Legal Advice To Would-Be Whistleblowers In California: Everything You Need To Know Before Blowing The Whistle

Legal Advice To Would-Be Whistleblowers In California: Everything You Need To Know Before Blowing The Whistle

If you think you are prepared to blow the whistle, stop right there and read the following information. Although federal law offers Californian employees a plethora of protections for reporting their employer for violating the law and engaging in illegal activities, many people do not know their rights.

Under California whistleblower law, employers are prohibited from retaliating or discriminating against employees for filing a complaint with the Occupational Safety and Health Administration (OSHA) and reporting any violations of the law. If this happens and your employer finds out about it, it would be illegal for him/her to take adverse employment action against you, threaten you, or retaliate in any other way.

When are employees protected from whistleblower retaliation?

Although many employers are aware of the generous protections whistleblowers in Riverside and all across California are offered for reporting illegal activities in the workplace, many still engage in retaliatory actions that are less transparent than firing or demoting an employee or reducing his/her wage.

If you doubt whether or not certain actions or behavior by your employer constitute whistleblower retaliation after you filed a complaint with the OSHA, consult with a Riverside whistleblower attorney from the JML Law. If you engage in any of the following protected activities, and your employer takes retaliatory actions against you, you may be entitled to compensation:

  1. Reporting illegal activities in the workplace
  2. Reporting wage fraud or other types of workplace fraud
  3. Reporting illegal workplace conduct
  4. Reporting dishonest, unlawful or deceptive business practices
  5. Reporting the company’s practices of bypassing the law
  6. Reporting the falsification of documents
  7. Reporting violations of health and safety standards in the workplace
  8. Refusing to engage in illegal actions at work.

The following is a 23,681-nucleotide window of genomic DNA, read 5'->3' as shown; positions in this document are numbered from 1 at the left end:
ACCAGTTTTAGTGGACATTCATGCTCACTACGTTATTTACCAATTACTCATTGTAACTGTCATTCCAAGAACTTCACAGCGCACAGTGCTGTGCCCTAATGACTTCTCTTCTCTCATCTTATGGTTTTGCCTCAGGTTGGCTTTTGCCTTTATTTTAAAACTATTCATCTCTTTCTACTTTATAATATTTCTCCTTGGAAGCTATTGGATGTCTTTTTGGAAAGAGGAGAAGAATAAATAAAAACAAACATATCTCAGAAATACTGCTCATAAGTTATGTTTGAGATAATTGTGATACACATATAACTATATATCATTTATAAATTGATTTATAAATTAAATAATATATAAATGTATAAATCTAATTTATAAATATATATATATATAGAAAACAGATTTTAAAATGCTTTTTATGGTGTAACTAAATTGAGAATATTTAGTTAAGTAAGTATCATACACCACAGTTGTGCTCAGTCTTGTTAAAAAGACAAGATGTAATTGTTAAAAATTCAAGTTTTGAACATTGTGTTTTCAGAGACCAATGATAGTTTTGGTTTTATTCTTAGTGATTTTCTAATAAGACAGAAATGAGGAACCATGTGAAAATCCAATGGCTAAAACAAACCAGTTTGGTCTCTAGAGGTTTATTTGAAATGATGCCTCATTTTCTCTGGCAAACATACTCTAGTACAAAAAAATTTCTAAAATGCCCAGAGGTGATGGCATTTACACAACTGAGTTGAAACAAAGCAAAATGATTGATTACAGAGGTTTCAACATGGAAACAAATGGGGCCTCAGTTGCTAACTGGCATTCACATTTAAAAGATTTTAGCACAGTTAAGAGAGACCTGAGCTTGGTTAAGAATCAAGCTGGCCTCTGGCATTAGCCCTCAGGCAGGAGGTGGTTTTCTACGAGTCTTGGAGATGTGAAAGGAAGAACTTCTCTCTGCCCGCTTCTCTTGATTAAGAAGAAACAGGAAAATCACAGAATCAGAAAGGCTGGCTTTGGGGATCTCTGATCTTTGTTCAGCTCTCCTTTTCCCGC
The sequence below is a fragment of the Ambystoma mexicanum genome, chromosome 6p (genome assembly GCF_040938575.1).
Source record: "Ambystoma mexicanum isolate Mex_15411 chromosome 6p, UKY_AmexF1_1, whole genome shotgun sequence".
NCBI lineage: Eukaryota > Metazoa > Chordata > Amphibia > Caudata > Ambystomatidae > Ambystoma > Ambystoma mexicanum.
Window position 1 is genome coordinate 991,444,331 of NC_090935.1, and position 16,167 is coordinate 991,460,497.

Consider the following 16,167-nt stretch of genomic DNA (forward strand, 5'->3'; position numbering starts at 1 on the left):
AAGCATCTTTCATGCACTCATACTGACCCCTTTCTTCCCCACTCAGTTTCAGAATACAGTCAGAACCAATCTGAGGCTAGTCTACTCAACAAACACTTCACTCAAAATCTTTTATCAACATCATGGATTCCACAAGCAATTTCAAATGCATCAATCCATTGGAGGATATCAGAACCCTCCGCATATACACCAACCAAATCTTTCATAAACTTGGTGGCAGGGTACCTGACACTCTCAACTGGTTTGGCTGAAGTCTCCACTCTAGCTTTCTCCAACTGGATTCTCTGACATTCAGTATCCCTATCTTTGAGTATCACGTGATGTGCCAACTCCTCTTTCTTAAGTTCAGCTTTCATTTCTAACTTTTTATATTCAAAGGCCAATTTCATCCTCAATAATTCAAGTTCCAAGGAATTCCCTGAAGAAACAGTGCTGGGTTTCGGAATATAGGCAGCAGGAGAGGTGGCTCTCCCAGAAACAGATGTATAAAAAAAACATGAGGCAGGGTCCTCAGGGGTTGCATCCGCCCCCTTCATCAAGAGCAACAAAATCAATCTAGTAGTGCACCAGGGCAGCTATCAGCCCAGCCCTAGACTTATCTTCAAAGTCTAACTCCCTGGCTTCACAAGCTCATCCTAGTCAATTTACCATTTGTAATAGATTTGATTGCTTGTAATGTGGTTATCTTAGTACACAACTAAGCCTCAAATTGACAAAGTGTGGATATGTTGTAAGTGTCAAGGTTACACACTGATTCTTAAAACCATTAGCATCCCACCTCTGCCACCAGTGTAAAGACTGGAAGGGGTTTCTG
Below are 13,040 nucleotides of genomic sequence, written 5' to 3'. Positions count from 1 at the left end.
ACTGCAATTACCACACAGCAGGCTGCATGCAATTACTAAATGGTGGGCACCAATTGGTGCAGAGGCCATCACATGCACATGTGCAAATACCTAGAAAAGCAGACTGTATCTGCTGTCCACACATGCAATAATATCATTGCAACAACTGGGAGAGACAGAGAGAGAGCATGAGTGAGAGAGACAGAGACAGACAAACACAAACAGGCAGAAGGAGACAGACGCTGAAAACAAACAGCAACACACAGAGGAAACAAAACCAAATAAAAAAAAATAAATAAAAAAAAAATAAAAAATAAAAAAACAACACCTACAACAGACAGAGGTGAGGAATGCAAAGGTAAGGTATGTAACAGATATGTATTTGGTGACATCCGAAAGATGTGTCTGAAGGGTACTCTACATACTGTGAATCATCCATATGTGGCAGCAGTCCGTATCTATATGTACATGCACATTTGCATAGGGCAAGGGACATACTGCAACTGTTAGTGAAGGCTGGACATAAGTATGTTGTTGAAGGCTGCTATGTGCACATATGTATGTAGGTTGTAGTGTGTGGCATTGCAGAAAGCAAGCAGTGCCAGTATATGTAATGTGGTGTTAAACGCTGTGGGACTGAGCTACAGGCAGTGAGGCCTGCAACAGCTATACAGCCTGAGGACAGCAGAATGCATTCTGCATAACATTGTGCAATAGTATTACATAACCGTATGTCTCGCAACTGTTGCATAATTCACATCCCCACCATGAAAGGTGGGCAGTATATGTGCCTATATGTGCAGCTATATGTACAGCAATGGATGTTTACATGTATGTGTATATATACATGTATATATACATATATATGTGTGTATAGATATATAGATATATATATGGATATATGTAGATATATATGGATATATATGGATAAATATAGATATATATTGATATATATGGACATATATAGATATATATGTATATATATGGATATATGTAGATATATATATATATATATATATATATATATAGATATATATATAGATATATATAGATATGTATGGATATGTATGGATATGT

New whistleblower protections in California

Following the greatest whistleblower scandal in U.S. history, in 2014, Californian lawmakers expanded whistleblower protections for employers who report illegal activities on the part of their employer or company.

One of the expansions provided protections to employees who report illegal conduct in the workplace internally to a person of authority. Also, lawmakers expanded protections to those who report violations of local laws, not just state or federal laws.

The new laws in 2014 also made it illegal for a third party or other employees to retaliate against the whistleblower on behalf or request of the employer. Also, it is illegal to retaliate against employees on the mere suspicion that he or she filed a complaint with the OSHA.

Another law also made it illegal to retaliate against employees who report wage fraud, and other wage violations such as unpaid wages. Lawmakers also made it illegal for employees to threaten to contact an immigration agency in retaliation for whistleblowing when the whistleblower is an immigrant.

Another law in 2016 also offered whistleblower protections to employees whose family members reported illegal activities in the workplace.

If you cannot decide if filing a complaint with the OSHA is the right decision, be warned that failing to file a complaint on time may result in the loss of your right to report violations and/or may even get you in legal trouble for failing to speak to authorities sooner. As federal and state laws regarding whistleblower protections still evolve and are subject to changes almost every year, it is vital that you speak to a Riverside whistleblower attorney before filing a complaint. Contact the JML Law and get a free consultation today. Call at 818-610-8800 or complete this contact form.

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